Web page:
Velazquez also explained to the crowd that no decision would be made at the meeting, and that nothing would change unless of one three council members who voted against the Nash Road closure decides to put it back on the agenda. Gomez, Luna and Ray Friend all voted against the plan in January, with Velazquez and Karson Klauer in favor of the closure.

Perales thanked the council for reconsidering the issue and said he hoped the two elected boards could find a solution.

During the public comment portion of the meeting, a number of SBHS students, including Ryan Medrano, Krystal Macias, Dominic Garcia, Kali Smiley, and Lauren Klauer, all voiced their support of the Nash Road closure.

Medrano explained the need for the road to be closed because of the sheer number of students at the county's largest school. Macias said that during the three years she has been at the high school, she has noticed the complications of cars on Nash.

Garcia, a freshman, said, “I would like to feel safe when I’m walking to my class.

Smiley said many drivers don’t want to wait at the Nash Road crosswalk, and from her experience cleaning up after dances, spending multiple hours on campus before and after school, she sees the dangers of Nash.

Klauer explained how the ratio of crossing guards to students is “difficult” for the campus supervisors, particularly when students are passing between classes.

Several SBHS teachers spoke at the meeting, including teachers' union president Katherine Foster, and teachers Tom Rooth, Melissa Peeters, Bill Johnson, Ed Schmidt, and Catalina Lemos.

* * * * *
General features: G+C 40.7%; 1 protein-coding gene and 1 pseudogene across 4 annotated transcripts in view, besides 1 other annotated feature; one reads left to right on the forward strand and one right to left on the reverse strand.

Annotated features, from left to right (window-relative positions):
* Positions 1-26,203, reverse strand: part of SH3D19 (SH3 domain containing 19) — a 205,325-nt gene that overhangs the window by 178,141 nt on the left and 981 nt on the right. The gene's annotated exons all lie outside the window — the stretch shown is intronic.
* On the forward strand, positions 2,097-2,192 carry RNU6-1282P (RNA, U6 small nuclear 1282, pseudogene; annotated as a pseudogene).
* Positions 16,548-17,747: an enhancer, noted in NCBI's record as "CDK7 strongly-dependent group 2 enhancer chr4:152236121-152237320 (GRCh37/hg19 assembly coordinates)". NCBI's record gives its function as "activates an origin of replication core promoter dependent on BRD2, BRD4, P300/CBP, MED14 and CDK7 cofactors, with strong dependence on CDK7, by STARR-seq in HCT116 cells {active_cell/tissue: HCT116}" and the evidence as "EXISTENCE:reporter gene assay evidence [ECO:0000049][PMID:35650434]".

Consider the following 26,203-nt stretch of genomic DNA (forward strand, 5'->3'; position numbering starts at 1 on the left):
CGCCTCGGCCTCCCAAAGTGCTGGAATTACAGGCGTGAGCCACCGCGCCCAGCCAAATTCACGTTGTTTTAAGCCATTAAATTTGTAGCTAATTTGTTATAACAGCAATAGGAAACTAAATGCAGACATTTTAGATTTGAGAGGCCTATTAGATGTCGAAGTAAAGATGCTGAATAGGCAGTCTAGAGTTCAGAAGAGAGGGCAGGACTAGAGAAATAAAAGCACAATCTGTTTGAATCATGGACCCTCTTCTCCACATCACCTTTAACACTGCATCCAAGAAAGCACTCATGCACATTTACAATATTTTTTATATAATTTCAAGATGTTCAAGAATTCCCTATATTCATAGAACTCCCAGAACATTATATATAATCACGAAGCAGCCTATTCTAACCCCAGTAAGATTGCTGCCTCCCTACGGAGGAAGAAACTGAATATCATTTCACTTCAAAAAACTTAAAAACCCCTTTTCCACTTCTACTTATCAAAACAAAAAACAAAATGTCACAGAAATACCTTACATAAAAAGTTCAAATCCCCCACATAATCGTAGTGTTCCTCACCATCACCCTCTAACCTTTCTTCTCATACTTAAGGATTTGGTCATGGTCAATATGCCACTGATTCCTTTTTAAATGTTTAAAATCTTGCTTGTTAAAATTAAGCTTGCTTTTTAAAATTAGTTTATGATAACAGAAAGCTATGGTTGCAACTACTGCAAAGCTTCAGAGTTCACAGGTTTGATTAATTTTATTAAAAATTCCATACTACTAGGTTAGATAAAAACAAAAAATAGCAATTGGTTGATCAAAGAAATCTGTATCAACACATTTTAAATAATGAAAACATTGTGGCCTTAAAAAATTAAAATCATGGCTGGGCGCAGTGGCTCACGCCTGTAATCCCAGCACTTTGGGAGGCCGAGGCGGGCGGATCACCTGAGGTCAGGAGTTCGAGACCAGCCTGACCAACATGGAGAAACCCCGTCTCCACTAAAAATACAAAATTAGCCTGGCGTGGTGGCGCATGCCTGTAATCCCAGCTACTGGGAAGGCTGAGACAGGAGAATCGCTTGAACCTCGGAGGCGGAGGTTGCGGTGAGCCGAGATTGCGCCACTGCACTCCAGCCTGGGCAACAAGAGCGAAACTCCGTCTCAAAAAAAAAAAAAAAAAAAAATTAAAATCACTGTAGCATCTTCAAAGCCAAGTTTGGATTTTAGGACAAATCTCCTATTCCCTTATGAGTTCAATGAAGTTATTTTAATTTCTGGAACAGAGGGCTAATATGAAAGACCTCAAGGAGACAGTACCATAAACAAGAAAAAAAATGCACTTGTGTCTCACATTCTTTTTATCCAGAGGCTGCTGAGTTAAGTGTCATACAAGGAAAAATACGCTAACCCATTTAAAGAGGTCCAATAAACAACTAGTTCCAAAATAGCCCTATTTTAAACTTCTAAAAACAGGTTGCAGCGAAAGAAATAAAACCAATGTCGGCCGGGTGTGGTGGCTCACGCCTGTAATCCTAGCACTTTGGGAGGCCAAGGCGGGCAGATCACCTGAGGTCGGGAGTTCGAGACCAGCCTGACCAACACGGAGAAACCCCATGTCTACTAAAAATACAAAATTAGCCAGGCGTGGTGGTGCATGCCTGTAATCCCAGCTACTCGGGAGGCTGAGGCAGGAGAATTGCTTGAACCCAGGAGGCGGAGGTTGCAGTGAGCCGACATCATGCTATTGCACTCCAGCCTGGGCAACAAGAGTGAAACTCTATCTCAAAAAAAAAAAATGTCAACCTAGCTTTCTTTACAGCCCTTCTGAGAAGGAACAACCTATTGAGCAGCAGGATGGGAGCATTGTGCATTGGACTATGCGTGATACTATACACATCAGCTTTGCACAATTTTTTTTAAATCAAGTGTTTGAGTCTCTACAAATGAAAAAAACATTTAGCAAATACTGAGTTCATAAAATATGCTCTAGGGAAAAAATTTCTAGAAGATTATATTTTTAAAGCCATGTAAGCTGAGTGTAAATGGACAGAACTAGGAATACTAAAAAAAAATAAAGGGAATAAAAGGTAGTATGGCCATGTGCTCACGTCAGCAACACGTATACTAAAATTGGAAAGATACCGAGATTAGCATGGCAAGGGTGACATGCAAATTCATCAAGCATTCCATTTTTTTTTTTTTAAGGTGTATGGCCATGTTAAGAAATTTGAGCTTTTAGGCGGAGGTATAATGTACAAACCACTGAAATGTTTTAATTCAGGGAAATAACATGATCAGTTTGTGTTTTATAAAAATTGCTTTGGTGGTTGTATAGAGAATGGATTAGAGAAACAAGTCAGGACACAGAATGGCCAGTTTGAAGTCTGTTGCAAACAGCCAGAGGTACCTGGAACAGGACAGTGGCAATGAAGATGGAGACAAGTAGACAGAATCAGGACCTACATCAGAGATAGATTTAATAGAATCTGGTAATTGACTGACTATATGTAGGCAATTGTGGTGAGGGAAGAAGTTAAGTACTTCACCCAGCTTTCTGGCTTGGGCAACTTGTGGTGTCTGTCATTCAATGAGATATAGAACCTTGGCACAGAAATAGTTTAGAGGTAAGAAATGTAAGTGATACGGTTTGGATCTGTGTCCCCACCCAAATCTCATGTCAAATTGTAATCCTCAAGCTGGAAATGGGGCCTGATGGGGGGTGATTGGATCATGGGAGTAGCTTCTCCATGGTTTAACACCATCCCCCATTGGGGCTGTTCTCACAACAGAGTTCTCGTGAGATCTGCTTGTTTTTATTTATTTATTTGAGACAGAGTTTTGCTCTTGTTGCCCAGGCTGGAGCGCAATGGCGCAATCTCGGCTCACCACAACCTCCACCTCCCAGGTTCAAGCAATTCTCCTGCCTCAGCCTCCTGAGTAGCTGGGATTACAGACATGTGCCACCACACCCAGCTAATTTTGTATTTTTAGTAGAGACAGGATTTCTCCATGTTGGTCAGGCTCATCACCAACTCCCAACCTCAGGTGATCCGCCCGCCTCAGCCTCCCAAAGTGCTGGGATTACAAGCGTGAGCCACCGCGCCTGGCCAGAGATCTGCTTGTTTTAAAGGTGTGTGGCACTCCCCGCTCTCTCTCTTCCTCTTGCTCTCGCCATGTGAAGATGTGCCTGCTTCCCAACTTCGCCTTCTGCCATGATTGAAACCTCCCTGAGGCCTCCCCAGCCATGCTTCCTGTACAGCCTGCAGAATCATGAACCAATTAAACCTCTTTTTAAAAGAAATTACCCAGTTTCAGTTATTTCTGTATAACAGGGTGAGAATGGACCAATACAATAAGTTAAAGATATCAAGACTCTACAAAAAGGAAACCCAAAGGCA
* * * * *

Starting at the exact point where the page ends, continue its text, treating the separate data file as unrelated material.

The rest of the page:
Peeters addressed the tardy problem because of the Nash road crosswalk, which delays students when cars are allowed to pass through as students are between classes. 

Rooth, an English teacher, said saw first-hand, during his first year teaching at SBHS, someone getting hit crossing Nash Road. “It’s time to stop talking about it and start doing it,” he said.

San Benito High School administration assistant principals Jeremy Dirks and Adrian Ramirez,  Principal Todd Dearden, Human Resources Director Shawn Tennenbaum, and Security Supervisor Mercedes Berglund

“We have to think about ‘we’ and not ‘me,’” said Dirks.

Tennenbaum brought up the topic of SBHS’s handicapped students, and their safety as well, urging official: “Don’t push this off any further."

Residents and a few parents also voiced their opinions about the road closure, with a majority of residents from the school's neighboring advocating for Nash to remain open. to keep Nash open. One resident urged the council to put the issue back on its agenda for a revisting of the proposal.

During closing remarks, one trustee said, “Today is not about changing your vote, but hearing people out, and to reconsider the vote.”

Gomez, one of the original "no" votes, said he understands that the road eventually is going to be closed, but still questions how the traffic issues around the school would be handled.

Nash Road wasn't the only topic of discussion, as the council and trustees discussed the sharing of school facilities for recreational use and the potential installation of lights on planned tennis courts on campus. Officials said potential shared facilities could include the school library, aquatic facilities, the tennis courts and soccer fields.

The proposed tennis courts on campus were discussed by Joe Vela, from Aedis architects, who gave a PowerPoint presentation showing renderings of what the seven new courts would look like. The high school district is prepared to do all of the labor, but is asking the city and the county to help pay for the installation of lights, so the courts could get extended use.

While no vote was taken, city officials expressed some willingness to help pay for the lights, as the facility would benefit residents and not just students.


BenitoLink Staff